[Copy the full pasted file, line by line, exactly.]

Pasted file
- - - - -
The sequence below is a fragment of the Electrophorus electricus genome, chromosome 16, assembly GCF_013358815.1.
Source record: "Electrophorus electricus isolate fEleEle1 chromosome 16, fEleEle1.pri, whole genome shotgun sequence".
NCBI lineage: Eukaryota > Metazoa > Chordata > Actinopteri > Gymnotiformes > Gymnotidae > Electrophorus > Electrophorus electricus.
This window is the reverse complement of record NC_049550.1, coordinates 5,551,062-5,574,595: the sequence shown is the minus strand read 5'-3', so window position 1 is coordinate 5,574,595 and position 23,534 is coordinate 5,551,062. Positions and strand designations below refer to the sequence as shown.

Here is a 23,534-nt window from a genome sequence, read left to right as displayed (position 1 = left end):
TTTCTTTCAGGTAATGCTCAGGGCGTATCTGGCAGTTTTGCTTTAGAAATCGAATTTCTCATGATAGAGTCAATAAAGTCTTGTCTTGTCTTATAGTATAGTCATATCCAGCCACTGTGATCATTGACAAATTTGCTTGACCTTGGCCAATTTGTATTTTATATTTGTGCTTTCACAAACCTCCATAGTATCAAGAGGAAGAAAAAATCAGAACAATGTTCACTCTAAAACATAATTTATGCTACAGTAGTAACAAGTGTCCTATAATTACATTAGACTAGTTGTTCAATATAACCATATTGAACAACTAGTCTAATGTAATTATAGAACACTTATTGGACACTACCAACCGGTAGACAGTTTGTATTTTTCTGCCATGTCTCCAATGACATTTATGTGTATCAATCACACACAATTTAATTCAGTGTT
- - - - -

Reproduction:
The sequence below is a fragment of the Electrophorus electricus genome, chromosome 16, assembly GCF_013358815.1.
Source record: "Electrophorus electricus isolate fEleEle1 chromosome 16, fEleEle1.pri, whole genome shotgun sequence".
NCBI lineage: Eukaryota > Metazoa > Chordata > Actinopteri > Gymnotiformes > Gymnotidae > Electrophorus > Electrophorus electricus.
This window is the reverse complement of record NC_049550.1, coordinates 5,551,062-5,574,595: the sequence shown is the minus strand read 5'-3', so window position 1 is coordinate 5,574,595 and position 23,534 is coordinate 5,551,062. Positions and strand designations below refer to the sequence as shown.

Here is a 23,534-nt window from a genome sequence, read left to right as displayed (position 1 = left end):
TTTCTTTCAGGTAATGCTCAGGGCGTATCTGGCAGTTTTGCTTTAGAAATCGAATTTCTCATGATAGAGTCAATAAAGTCTTGTCTTGTCTTATAGTATAGTCATATCCAGCCACTGTGATCATTGACAAATTTGCTTGACCTTGGCCAATTTGTATTTTATATTTGTGCTTTCACAAACCTCCATAGTATCAAGAGGAAGAAAAAATCAGAACAATGTTCACTCTAAAACATAATTTATGCTACAGTAGTAACAAGTGTCCTATAATTACATTAGACTAGTTGTTCAATATAACCATATTGAACAACTAGTCTAATGTAATTATAGAACACTTATTGGACACTACCAACCGGTAGACAGTTTGTATTTTTCTGCCATGTCTCCAATGACATTTATGTGTATCAATCACACACAATTTAATTCAGTGTT